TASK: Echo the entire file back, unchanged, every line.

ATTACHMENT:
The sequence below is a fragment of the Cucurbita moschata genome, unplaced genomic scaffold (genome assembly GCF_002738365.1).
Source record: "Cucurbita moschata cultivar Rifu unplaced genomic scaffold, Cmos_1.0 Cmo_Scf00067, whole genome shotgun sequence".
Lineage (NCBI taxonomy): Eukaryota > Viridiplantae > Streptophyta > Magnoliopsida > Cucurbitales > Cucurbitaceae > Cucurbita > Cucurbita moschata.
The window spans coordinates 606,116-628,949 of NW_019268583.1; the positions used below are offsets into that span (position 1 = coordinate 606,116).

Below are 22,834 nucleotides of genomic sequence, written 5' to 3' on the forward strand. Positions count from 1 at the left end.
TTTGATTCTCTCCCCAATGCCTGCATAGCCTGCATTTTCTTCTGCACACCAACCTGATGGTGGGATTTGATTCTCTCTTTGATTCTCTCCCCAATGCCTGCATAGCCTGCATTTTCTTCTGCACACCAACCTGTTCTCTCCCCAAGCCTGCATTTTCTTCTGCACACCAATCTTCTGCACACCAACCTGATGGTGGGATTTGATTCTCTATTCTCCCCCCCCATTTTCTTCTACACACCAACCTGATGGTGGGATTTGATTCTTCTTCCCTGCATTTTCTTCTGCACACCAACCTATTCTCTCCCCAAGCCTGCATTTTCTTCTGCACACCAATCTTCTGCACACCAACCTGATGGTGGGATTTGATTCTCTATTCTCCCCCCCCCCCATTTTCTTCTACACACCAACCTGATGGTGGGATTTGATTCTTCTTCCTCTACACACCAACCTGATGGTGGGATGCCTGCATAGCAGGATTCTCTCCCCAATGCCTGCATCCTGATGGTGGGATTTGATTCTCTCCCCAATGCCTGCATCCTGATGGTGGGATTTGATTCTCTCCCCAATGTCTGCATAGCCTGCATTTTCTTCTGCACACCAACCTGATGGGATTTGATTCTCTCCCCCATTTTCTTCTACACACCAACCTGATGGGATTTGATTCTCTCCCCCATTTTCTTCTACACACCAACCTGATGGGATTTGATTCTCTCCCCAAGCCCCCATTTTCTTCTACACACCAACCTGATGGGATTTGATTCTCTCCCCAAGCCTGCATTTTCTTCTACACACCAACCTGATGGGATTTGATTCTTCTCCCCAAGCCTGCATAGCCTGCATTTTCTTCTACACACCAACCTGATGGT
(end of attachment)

The sequence below is a fragment of the Cucurbita moschata genome, unplaced genomic scaffold (genome assembly GCF_002738365.1).
Source record: "Cucurbita moschata cultivar Rifu unplaced genomic scaffold, Cmos_1.0 Cmo_Scf00067, whole genome shotgun sequence".
Lineage (NCBI taxonomy): Eukaryota > Viridiplantae > Streptophyta > Magnoliopsida > Cucurbitales > Cucurbitaceae > Cucurbita > Cucurbita moschata.
The window spans coordinates 606,116-628,949 of NW_019268583.1; the positions used below are offsets into that span (position 1 = coordinate 606,116).

Below are 22,834 nucleotides of genomic sequence, written 5' to 3' on the forward strand. Positions count from 1 at the left end.
TTTGATTCTCTCCCCAATGCCTGCATAGCCTGCATTTTCTTCTGCACACCAACCTGATGGTGGGATTTGATTCTCTCTTTGATTCTCTCCCCAATGCCTGCATAGCCTGCATTTTCTTCTGCACACCAACCTGTTCTCTCCCCAAGCCTGCATTTTCTTCTGCACACCAATCTTCTGCACACCAACCTGATGGTGGGATTTGATTCTCTATTCTCCCCCCCCATTTTCTTCTACACACCAACCTGATGGTGGGATTTGATTCTTCTTCCCTGCATTTTCTTCTGCACACCAACCTATTCTCTCCCCAAGCCTGCATTTTCTTCTGCACACCAATCTTCTGCACACCAACCTGATGGTGGGATTTGATTCTCTATTCTCCCCCCCCCCCATTTTCTTCTACACACCAACCTGATGGTGGGATTTGATTCTTCTTCCTCTACACACCAACCTGATGGTGGGATGCCTGCATAGCAGGATTCTCTCCCCAATGCCTGCATCCTGATGGTGGGATTTGATTCTCTCCCCAATGCCTGCATCCTGATGGTGGGATTTGATTCTCTCCCCAATGTCTGCATAGCCTGCATTTTCTTCTGCACACCAACCTGATGGGATTTGATTCTCTCCCCCATTTTCTTCTACACACCAACCTGATGGGATTTGATTCTCTCCCCCATTTTCTTCTACACACCAACCTGATGGGATTTGATTCTCTCCCCAAGCCCCCATTTTCTTCTACACACCAACCTGATGGGATTTGATTCTCTCCCCAAGCCTGCATTTTCTTCTACACACCAACCTGATGGGATTTGATTCTTCTCCCCAAGCCTGCATAGCCTGCATTTTCTTCTACACACCAACCTGATGGT